This section is from the book "A Treatise On Beverages or The Complete Practical Bottler", by Charles Herman Sulz. Also available from Amazon: A Treatise On Beverages.
What is Ropiness? - The peculiar cloudy, stringy, oily appearance of carbonated beverages, called by the bottlers "ropiness," is caused by a peculiar viscous fermentation, by which the sugar in solution (syrup) is converted into a gummy matter and other products, instead of into alcohol and carbonic acid as by regular fermentation processes. By this imperfect (as well as by a perfect) fermentation, all the ingredients of the beverages become affected, and changed. This ropiness is attributed by the bottlers to most every possible ingredient, from the water, carbonic acid gas (marble and acid) and the apparatus, down to the extracts, essences, colors, gum foams, and whatever enters into the beverage, and has been supplied to them. On his own faults and frequent carelessness he never or but quite infrequently attributes the cause. Let us search for the causes of this much-disputed bottlers' fiend.
At a temperature of 90 to 100° F., if submitted for a considerable time, syrup suffers this fermentation, ordinarily known as viscous. Gases are evolved which are rich in hydrogen instead of being exclusively carbonic acid, and when the sugar has, for the most part, disappeared, mere traces of alcohol are found in the liquid; but in place of that substance, a quantity of lactic acid, and mucilaginous substances resembling gum arabic, and said to be identical with gum in composition. By boiling yeast or the gluten of wheat in. water, dissolving sugar in the filtered solution, and exposing it to a tolerably high temperature, the viscous fermentation is set up and a large quantity of the gummy principle generated along with a ferment of a globular texture, like that of yeast, but which is capable of producing only the viscous fermentation in saccharine solutions. Attributing the viscous fermentation to mineral acids, such as may enter the carbonated water by careless generating of gas, is quite frequent. Mineral acids, such as sulphuric and sulphurous acids, and astringent substances, such as tannin, entering with ingredients, even in small proportions, prevent or retard the viscous fermentations or precipitate the ferment, and are rather preservatives in this case, but contaminations in other respects. The fermentation is started, there can be no doubt, by some fungus introduced into the beverage. It cannot be introduced by mere essences, which are solutions of oil, and act rather as a preservative, on account of their alcoholic strength. It can only be introduced by impure and foul water, germ-loaded atmospheric air, and ingredients that permit fungoid growth, such as citric acid, lemon or lime juice, when unfiltered and unpreserved or deceptive, and solutions of impure sugar, which contain already the fungoid growth, and glucose, but also by uncleanliness. The various apparatus, syrup tanks, gauges, etc., in which or through which a saccharinated beverage passes so frequently, even if the latter is carefully prepared, are so much exposed to influences of ferments, and the traces of liquids remaining therein are so infected with it, that all liquids passing through such parts are more or less affected. In exceptional cases, enough care is taken to disconnect and scald and clean all the apparatus and its connections, and every conjointly engaged adjunct, to warrant the necessary cleanliness and freedom from any infection. Uncleaned, dirty bottles are an abominable source of ropiness, a store of ferments, and a source of fungus of all kinds, and they require the most careful attention in being cleansed. The ferment must have something to live on. Impure water, sugar-solution, and most extractive matters contain the basis, the necessary phosphatic salts for its existence and development. The action of the ferment on sugar is prevented by too great concentration of the solution, but in carbonated beverages it is highly diluted, and offers all advantages desired for its activity, first inverting cane-sugar into glucose, and finding in the other admixtures food for its subsistence.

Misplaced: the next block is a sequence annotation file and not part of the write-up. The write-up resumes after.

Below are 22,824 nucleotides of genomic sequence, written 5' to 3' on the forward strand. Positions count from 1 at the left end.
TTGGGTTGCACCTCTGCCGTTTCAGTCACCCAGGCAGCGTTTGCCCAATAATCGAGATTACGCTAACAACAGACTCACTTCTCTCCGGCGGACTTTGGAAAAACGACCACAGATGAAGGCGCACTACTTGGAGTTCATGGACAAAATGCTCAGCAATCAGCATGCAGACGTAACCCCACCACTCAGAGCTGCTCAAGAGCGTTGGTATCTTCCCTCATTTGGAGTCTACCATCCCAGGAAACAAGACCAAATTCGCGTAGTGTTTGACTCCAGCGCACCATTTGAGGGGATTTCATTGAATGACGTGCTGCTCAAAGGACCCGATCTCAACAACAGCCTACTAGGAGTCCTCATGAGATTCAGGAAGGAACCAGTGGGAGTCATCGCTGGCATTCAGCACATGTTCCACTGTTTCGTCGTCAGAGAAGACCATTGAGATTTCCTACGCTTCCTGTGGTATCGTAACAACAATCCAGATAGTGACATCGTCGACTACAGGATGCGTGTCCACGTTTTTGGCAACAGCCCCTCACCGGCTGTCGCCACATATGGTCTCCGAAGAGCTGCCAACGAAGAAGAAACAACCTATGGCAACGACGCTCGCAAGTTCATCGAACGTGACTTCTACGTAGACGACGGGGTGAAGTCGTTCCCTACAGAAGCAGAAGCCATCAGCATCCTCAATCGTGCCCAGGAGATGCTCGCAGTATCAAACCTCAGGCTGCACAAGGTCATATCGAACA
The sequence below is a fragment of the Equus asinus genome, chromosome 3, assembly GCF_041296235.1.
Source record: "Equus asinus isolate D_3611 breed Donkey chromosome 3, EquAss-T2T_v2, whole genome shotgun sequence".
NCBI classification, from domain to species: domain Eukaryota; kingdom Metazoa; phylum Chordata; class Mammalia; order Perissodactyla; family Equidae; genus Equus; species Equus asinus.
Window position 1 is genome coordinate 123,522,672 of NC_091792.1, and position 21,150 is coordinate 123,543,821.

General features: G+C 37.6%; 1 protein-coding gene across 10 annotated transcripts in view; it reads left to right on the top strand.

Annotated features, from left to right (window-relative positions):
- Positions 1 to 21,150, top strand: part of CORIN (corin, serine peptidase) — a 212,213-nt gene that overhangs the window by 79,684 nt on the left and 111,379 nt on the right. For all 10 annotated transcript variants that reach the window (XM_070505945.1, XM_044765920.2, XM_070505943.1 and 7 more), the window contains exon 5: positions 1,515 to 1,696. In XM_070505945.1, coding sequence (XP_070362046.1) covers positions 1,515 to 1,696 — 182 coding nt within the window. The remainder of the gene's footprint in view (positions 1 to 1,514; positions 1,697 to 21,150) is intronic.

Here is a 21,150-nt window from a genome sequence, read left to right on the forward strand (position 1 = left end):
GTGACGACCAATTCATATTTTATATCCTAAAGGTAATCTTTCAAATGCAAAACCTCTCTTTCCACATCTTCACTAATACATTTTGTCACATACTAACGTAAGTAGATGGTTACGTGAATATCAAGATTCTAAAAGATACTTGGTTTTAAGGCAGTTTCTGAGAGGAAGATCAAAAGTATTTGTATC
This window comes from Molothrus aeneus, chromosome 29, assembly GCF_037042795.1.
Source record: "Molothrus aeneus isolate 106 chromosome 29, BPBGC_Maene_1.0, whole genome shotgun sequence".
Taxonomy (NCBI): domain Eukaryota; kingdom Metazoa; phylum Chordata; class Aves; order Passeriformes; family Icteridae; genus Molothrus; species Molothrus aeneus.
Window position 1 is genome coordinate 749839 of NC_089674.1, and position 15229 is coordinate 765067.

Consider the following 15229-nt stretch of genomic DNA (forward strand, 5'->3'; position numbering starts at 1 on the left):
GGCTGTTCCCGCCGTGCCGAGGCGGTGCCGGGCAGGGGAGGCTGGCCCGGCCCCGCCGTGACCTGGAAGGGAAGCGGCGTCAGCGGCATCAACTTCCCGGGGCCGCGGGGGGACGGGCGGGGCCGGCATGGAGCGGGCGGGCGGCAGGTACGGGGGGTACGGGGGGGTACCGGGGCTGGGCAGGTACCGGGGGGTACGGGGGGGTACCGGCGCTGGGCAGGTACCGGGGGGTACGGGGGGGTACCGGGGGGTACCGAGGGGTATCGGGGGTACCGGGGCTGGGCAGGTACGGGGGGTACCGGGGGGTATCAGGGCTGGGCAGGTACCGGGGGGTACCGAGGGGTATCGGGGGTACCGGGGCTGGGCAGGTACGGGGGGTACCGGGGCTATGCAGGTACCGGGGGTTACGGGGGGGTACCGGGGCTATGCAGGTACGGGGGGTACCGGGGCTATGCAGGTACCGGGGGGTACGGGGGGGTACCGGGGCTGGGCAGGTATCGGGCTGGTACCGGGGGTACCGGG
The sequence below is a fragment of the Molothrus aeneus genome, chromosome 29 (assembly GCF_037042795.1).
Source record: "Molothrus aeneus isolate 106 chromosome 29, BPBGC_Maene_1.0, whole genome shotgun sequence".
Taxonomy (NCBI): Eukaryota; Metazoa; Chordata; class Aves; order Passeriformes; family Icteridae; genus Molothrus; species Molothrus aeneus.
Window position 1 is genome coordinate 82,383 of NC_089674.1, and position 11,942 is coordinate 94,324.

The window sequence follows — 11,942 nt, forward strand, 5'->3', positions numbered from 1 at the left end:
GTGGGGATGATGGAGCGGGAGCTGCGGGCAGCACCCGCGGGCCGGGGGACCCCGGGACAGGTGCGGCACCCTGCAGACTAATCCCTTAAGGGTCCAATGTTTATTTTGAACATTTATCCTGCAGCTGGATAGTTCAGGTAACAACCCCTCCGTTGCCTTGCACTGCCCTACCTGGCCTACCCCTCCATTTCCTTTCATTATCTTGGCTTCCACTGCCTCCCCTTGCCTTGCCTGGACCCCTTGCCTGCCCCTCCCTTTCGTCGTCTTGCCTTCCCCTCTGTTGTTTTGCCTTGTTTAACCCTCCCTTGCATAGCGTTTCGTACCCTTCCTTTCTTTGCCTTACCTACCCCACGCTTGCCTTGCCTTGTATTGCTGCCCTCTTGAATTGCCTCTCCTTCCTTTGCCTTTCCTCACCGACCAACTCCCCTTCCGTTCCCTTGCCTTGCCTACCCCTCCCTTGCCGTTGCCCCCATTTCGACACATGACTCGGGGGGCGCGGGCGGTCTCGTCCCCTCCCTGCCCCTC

The bottler is sometimes puzzled that some dozen or more bottles out of a lot would become ropy. Various explanations could be given therefor. That lot of bottles which turned ropy may have been imperfectly cleaned, and contained the ferment ready to develop itself, while the others were perfectly cleansed. In mouldy work-shops, or adjoining rooms, the walls and ceilings are often covered with fungus, and a draught of air detaches them, and deposits some in exposed bottles, or the air keeps the germs in suspension, and occasionally when becoming moist drops them, and thus a certain lot of bottles might become infected. These explanations account also for the occurrence of ropiness at intervals.